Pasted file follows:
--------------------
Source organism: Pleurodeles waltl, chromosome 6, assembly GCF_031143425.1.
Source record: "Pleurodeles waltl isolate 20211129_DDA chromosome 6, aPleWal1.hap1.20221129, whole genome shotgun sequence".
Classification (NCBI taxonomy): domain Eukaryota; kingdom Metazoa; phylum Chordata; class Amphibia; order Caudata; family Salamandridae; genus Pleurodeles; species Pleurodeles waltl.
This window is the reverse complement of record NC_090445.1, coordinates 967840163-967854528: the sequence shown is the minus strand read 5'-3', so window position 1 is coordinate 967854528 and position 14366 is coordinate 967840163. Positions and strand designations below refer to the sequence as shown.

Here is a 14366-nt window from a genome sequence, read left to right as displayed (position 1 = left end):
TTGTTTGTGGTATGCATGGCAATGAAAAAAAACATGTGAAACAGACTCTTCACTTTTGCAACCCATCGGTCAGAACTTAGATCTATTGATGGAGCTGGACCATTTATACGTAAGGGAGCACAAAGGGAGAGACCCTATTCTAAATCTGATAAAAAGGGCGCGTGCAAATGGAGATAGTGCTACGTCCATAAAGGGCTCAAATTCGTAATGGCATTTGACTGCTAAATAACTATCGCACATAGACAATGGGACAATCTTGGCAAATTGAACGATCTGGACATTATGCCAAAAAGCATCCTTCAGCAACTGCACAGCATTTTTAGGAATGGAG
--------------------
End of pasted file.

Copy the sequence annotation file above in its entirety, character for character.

Source organism: Pleurodeles waltl, chromosome 6, assembly GCF_031143425.1.
Source record: "Pleurodeles waltl isolate 20211129_DDA chromosome 6, aPleWal1.hap1.20221129, whole genome shotgun sequence".
Classification (NCBI taxonomy): domain Eukaryota; kingdom Metazoa; phylum Chordata; class Amphibia; order Caudata; family Salamandridae; genus Pleurodeles; species Pleurodeles waltl.
This window is the reverse complement of record NC_090445.1, coordinates 967840163-967854528: the sequence shown is the minus strand read 5'-3', so window position 1 is coordinate 967854528 and position 14366 is coordinate 967840163. Positions and strand designations below refer to the sequence as shown.

Here is a 14366-nt window from a genome sequence, read left to right as displayed (position 1 = left end):
TTGTTTGTGGTATGCATGGCAATGAAAAAAAACATGTGAAACAGACTCTTCACTTTTGCAACCCATCGGTCAGAACTTAGATCTATTGATGGAGCTGGACCATTTATACGTAAGGGAGCACAAAGGGAGAGACCCTATTCTAAATCTGATAAAAAGGGCGCGTGCAAATGGAGATAGTGCTACGTCCATAAAGGGCTCAAATTCGTAATGGCATTTGACTGCTAAATAACTATCGCACATAGACAATGGGACAATCTTGGCAAATTGAACGATCTGGACATTATGCCAAAAAGCATCCTTCAGCAACTGCACAGCATTTTTAGGAATGGAG